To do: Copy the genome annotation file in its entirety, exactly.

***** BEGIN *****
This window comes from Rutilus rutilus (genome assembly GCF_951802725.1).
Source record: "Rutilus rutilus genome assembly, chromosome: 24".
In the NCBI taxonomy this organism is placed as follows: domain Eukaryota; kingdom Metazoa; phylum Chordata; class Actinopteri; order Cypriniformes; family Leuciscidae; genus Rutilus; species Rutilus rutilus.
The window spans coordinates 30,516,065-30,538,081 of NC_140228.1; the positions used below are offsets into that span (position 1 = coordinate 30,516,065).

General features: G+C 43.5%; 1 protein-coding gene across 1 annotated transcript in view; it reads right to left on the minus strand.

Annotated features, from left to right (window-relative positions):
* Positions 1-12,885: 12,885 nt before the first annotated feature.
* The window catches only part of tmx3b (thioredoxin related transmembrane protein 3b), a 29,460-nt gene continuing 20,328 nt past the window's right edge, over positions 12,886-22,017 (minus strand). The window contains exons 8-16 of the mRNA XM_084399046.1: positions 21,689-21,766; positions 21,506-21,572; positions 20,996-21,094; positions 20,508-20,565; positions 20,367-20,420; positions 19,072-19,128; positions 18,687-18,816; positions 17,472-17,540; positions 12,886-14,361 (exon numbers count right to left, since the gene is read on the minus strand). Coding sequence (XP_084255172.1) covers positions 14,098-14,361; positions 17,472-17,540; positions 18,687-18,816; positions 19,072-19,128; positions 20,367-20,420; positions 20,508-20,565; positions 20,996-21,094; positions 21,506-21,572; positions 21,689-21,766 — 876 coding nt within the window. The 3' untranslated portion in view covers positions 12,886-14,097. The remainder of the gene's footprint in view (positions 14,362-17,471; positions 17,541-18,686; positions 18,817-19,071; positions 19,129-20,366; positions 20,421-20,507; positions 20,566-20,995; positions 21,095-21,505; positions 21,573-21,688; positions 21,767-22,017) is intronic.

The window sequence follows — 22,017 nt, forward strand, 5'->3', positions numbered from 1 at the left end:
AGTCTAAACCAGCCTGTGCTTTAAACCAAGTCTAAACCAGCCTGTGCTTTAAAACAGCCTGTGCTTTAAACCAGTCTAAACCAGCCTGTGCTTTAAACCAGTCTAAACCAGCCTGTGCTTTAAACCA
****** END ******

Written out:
This window comes from Rutilus rutilus (genome assembly GCF_951802725.1).
Source record: "Rutilus rutilus genome assembly, chromosome: 24".
In the NCBI taxonomy this organism is placed as follows: domain Eukaryota; kingdom Metazoa; phylum Chordata; class Actinopteri; order Cypriniformes; family Leuciscidae; genus Rutilus; species Rutilus rutilus.
The window spans coordinates 30,516,065-30,538,081 of NC_140228.1; the positions used below are offsets into that span (position 1 = coordinate 30,516,065).

General features: G+C 43.5%; 1 protein-coding gene across 1 annotated transcript in view; it reads right to left on the minus strand.

Annotated features, from left to right (window-relative positions):
* Positions 1-12,885: 12,885 nt before the first annotated feature.
* The window catches only part of tmx3b (thioredoxin related transmembrane protein 3b), a 29,460-nt gene continuing 20,328 nt past the window's right edge, over positions 12,886-22,017 (minus strand). The window contains exons 8-16 of the mRNA XM_084399046.1: positions 21,689-21,766; positions 21,506-21,572; positions 20,996-21,094; positions 20,508-20,565; positions 20,367-20,420; positions 19,072-19,128; positions 18,687-18,816; positions 17,472-17,540; positions 12,886-14,361 (exon numbers count right to left, since the gene is read on the minus strand). Coding sequence (XP_084255172.1) covers positions 14,098-14,361; positions 17,472-17,540; positions 18,687-18,816; positions 19,072-19,128; positions 20,367-20,420; positions 20,508-20,565; positions 20,996-21,094; positions 21,506-21,572; positions 21,689-21,766 — 876 coding nt within the window. The 3' untranslated portion in view covers positions 12,886-14,097. The remainder of the gene's footprint in view (positions 14,362-17,471; positions 17,541-18,686; positions 18,817-19,071; positions 19,129-20,366; positions 20,421-20,507; positions 20,566-20,995; positions 21,095-21,505; positions 21,573-21,688; positions 21,767-22,017) is intronic.

The window sequence follows — 22,017 nt, forward strand, 5'->3', positions numbered from 1 at the left end:
AGTCTAAACCAGCCTGTGCTTTAAACCAAGTCTAAACCAGCCTGTGCTTTAAAACAGCCTGTGCTTTAAACCAGTCTAAACCAGCCTGTGCTTTAAACCAGTCTAAACCAGCCTGTGCTTTAAACCA